What is the Gift Tax and what do they mean when they say the $5 million exclusion expires on January 1st?
The federal gift tax is a tax you are required to pay when you transfer money or property to someone other than your spouse (if a U.S. citizen) and you receive nothing or less than the value of the transfer in return. Congress created the gift tax to preclude wealthy individuals from avoiding the estate tax by giving away their assets before they die. The person who gives a gift must file a gift tax return and pay any tax due.
The gift tax exclusion, which is the amount under which you are not required to pay a gift tax, is $5.12 million this year. This exclusion does not include and is in addition to the $13,000 annual exclusion that allows anyone to give anyone else up to $13,000 without filing a gift tax return and without paying a gift tax. The big deal that everyone is talking about is the fact that the $5.12 million exclusion will revert to $1.0 million at the beginning of 2013, along with the fact that the gift tax rate will increase from 35% to 55%. For example, Joe Plumber, a single man, owns a business valued at $2 million, a house worth $1 million, and a retirement account worth $1 million. If Joe wanted to give his business to his son Joe Jr. today, he would simply file a gift tax return reporting the gift. He would owe no tax. But if he waits until next year, he would have to pay a gift tax of $550,000.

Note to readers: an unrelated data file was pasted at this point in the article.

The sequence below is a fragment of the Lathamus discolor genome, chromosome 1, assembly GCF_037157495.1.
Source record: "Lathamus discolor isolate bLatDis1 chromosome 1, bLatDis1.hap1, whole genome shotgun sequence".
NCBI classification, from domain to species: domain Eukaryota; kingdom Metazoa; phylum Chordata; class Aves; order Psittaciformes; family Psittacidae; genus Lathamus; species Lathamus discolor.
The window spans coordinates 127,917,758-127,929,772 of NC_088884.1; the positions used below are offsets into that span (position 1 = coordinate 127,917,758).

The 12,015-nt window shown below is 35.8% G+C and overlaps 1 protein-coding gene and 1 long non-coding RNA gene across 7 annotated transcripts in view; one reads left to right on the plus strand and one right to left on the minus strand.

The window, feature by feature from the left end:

The gift tax is integrated with the estate tax, which also has an exclusion of $5.12 million this year that will drop to $1 million on January 1st, 2013. If Joe were to die this year, his estate would owe no estate tax. If Joe dies after January 1, 2013 his estate will owe as much as $1,650,000 in estate tax, calculated by subtracting the $1 million exclusion from his $4.0 million estate then multiplying the resulting $3.0 million by 55%. Joe’s son would be forced to sell Joe’s house or business to pay that tax.
If Joe were to give his $2.0 million business to Joe Jr. this year when the exemption is $5.12 million and die next year when the exemption is $1.0 million, his estate tax liability is uncertain. That’s because lifetime gifts are added back to the estate on the estate tax return. In order for Joe’s estate to avoid estate tax on the $2.0 million gift, the estate would have to be allowed a credit in the amount of tax on a $2.0 million gift in 2012. It is unclear if this credit would be allowed, or if the credit would be limited to $1.0 million.
Estate and Gift Tax laws are complex and future changes to the laws are unpredictable. If you are concerned, you should seek professional advice now -- before it’s too late. Competent estate planners can suggest various strategies including limited liability companies, family limited partnerships, and various types of trusts to help protect your loved ones from paying confiscatory taxes and losing a home or family business.